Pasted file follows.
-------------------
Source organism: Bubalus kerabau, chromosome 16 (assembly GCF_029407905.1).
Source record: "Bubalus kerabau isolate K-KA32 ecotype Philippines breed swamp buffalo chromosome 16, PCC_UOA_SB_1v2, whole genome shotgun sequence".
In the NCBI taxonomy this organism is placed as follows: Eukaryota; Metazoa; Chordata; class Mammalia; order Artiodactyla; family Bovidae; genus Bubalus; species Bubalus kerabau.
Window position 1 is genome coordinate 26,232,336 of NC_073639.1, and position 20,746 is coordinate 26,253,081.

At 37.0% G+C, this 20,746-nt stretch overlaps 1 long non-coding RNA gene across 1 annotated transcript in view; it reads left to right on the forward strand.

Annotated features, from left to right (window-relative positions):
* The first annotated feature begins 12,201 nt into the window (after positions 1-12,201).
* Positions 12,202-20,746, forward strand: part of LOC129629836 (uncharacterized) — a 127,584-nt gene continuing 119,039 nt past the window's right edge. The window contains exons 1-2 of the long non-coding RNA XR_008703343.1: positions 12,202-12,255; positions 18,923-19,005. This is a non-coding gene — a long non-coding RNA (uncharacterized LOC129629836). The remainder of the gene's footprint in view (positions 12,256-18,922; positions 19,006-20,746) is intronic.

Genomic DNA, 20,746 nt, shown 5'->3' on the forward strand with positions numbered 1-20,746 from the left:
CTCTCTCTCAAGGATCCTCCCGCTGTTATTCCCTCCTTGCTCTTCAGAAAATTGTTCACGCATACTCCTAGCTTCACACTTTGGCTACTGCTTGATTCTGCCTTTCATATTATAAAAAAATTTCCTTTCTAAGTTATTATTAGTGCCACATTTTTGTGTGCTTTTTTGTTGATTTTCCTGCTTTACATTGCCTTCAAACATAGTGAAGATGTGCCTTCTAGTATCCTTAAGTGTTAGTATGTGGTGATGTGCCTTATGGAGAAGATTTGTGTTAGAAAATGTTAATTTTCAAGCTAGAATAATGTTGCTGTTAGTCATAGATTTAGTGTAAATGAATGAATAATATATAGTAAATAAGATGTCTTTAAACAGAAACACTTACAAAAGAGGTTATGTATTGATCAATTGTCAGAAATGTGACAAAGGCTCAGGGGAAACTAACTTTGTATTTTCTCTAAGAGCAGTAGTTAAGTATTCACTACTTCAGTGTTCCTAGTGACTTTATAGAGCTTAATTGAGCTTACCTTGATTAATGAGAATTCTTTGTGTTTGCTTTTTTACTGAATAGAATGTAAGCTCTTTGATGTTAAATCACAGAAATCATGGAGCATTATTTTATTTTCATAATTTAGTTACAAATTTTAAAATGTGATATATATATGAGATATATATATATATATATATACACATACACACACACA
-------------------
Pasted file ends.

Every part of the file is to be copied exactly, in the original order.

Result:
Source organism: Bubalus kerabau, chromosome 16 (assembly GCF_029407905.1).
Source record: "Bubalus kerabau isolate K-KA32 ecotype Philippines breed swamp buffalo chromosome 16, PCC_UOA_SB_1v2, whole genome shotgun sequence".
In the NCBI taxonomy this organism is placed as follows: Eukaryota; Metazoa; Chordata; class Mammalia; order Artiodactyla; family Bovidae; genus Bubalus; species Bubalus kerabau.
Window position 1 is genome coordinate 26,232,336 of NC_073639.1, and position 20,746 is coordinate 26,253,081.

At 37.0% G+C, this 20,746-nt stretch overlaps 1 long non-coding RNA gene across 1 annotated transcript in view; it reads left to right on the forward strand.

Annotated features, from left to right (window-relative positions):
* The first annotated feature begins 12,201 nt into the window (after positions 1-12,201).
* Positions 12,202-20,746, forward strand: part of LOC129629836 (uncharacterized) — a 127,584-nt gene continuing 119,039 nt past the window's right edge. The window contains exons 1-2 of the long non-coding RNA XR_008703343.1: positions 12,202-12,255; positions 18,923-19,005. This is a non-coding gene — a long non-coding RNA (uncharacterized LOC129629836). The remainder of the gene's footprint in view (positions 12,256-18,922; positions 19,006-20,746) is intronic.

Genomic DNA, 20,746 nt, shown 5'->3' on the forward strand with positions numbered 1-20,746 from the left:
CTCTCTCTCAAGGATCCTCCCGCTGTTATTCCCTCCTTGCTCTTCAGAAAATTGTTCACGCATACTCCTAGCTTCACACTTTGGCTACTGCTTGATTCTGCCTTTCATATTATAAAAAAATTTCCTTTCTAAGTTATTATTAGTGCCACATTTTTGTGTGCTTTTTTGTTGATTTTCCTGCTTTACATTGCCTTCAAACATAGTGAAGATGTGCCTTCTAGTATCCTTAAGTGTTAGTATGTGGTGATGTGCCTTATGGAGAAGATTTGTGTTAGAAAATGTTAATTTTCAAGCTAGAATAATGTTGCTGTTAGTCATAGATTTAGTGTAAATGAATGAATAATATATAGTAAATAAGATGTCTTTAAACAGAAACACTTACAAAAGAGGTTATGTATTGATCAATTGTCAGAAATGTGACAAAGGCTCAGGGGAAACTAACTTTGTATTTTCTCTAAGAGCAGTAGTTAAGTATTCACTACTTCAGTGTTCCTAGTGACTTTATAGAGCTTAATTGAGCTTACCTTGATTAATGAGAATTCTTTGTGTTTGCTTTTTTACTGAATAGAATGTAAGCTCTTTGATGTTAAATCACAGAAATCATGGAGCATTATTTTATTTTCATAATTTAGTTACAAATTTTAAAATGTGATATATATATGAGATATATATATATATATATATACACATACACACACACA